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Cath Everett

Sift Media

Freelance journalist and former editor of HRZone

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News: Cost of commuting continues to outstrip wage rises


Although real pay may finally have returned to positive growth at the end of last year, the cost of commuting is continuing to rise faster than either wages or inflation, resulting in an ongoing salary squeeze for many workers.

As a result, according to Hay Group’s PayNet UK Salary Tracker, train fare rises of 4.2% announced last month will put the average annual season ticket at 8% (£2,191) of the median UK salary of £26,082.
Meanwhile, despite the Chancellor George Osborne’s decision to delay the proposed fuel duty rise, staff who drive to work will spend on average 5% (£1,443) of their yearly pay on petrol.
The proportion has increased as a result of petrol prices rising by a huge 44% since 2007 compared to wage increases of only 16% over the same time scale.
Adam Burden, a consultant at the Hay Group, said that employees were starting to become increasingly concerned about how much of their salary was going on travel.
“With real pay finally returning to positive growth and the jobs market beginning to pick up, organisations must take action to ensure that their top talent isn’t seduced by better offers elsewhere,” he said.
To this end, Burden advised employers to benchmark pay and benefits against that of their peers to ensure that they were being both fair and competitive with the wider market.
“But it isn’t all about pay,” he added. “There are affordable measures that organisations can take to help employees with the mounting ‘commuter crunch’, including flexible working, the opportunity to work from home or season ticket loans.”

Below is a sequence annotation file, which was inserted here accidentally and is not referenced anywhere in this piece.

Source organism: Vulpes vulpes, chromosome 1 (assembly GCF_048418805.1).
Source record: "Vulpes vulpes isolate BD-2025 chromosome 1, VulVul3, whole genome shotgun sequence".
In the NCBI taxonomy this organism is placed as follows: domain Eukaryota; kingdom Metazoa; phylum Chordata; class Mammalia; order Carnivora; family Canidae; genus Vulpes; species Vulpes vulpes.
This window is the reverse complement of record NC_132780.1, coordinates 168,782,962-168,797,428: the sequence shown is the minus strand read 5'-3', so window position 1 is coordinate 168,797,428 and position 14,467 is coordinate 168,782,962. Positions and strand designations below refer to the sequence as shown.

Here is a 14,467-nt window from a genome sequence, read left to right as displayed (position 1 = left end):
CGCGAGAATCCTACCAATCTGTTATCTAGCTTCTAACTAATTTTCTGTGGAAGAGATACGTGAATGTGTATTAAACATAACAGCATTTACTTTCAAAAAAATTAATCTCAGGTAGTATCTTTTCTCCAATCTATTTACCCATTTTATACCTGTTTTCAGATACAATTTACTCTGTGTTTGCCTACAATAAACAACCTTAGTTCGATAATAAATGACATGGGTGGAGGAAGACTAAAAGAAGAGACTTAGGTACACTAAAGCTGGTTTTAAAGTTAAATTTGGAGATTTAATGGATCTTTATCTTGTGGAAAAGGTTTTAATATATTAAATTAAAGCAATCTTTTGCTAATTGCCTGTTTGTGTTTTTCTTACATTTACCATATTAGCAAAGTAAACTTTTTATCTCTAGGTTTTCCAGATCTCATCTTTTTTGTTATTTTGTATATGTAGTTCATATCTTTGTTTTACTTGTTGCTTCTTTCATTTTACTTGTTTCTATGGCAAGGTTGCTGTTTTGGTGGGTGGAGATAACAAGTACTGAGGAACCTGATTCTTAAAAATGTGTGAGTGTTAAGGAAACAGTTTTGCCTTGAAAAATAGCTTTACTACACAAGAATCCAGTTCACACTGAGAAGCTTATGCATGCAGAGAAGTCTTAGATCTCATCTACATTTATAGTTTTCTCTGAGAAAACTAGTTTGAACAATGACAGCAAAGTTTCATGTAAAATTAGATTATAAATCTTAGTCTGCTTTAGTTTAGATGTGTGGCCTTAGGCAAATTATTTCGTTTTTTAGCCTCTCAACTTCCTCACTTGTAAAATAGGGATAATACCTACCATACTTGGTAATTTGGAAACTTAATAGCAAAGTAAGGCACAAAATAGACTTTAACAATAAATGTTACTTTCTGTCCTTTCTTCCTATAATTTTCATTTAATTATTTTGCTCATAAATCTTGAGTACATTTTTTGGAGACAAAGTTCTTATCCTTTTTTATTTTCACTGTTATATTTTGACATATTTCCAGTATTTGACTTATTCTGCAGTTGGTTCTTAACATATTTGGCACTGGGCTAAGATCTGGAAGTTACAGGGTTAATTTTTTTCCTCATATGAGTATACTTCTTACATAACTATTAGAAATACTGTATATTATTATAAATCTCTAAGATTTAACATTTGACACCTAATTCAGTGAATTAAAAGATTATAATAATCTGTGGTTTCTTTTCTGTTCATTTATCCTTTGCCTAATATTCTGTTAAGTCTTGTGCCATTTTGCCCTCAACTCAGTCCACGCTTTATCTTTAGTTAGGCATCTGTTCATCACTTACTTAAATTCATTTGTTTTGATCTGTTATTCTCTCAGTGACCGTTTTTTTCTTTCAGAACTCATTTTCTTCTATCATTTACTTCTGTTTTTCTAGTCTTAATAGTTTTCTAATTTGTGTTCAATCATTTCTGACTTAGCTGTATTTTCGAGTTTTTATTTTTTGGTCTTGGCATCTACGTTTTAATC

The Salary Tracker report revealed that operative-level workers faced paying out 13% of their total median salary on a rail season ticket during 2013, rising to a huge 18% in London.
The figure fell to 7% among professionals whose median salary was £29,723, but many in this category chose to commute further to avoid the high cost of living and housing costs. A season ticket for people who commute for more than 50 minutes costs on average 12% of their wage, the study indicated.

One Response

  1. Counter intuitive ticketing advice

    I found out by mistake that its cheaper to buy a ticket from Kent to Slough via London than it is to buy a one day travel card the other day.  I then checked what the fare would be to go from Kent to a station just across from a London terminus – even cheaper! 

    So, if you are planning to travel to London and only have two tube stops to make in a given day, oddly enough it is cheaper to buy a ticket to go further.  Not many people know that!


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Cath Everett

Freelance journalist and former editor of HRZone

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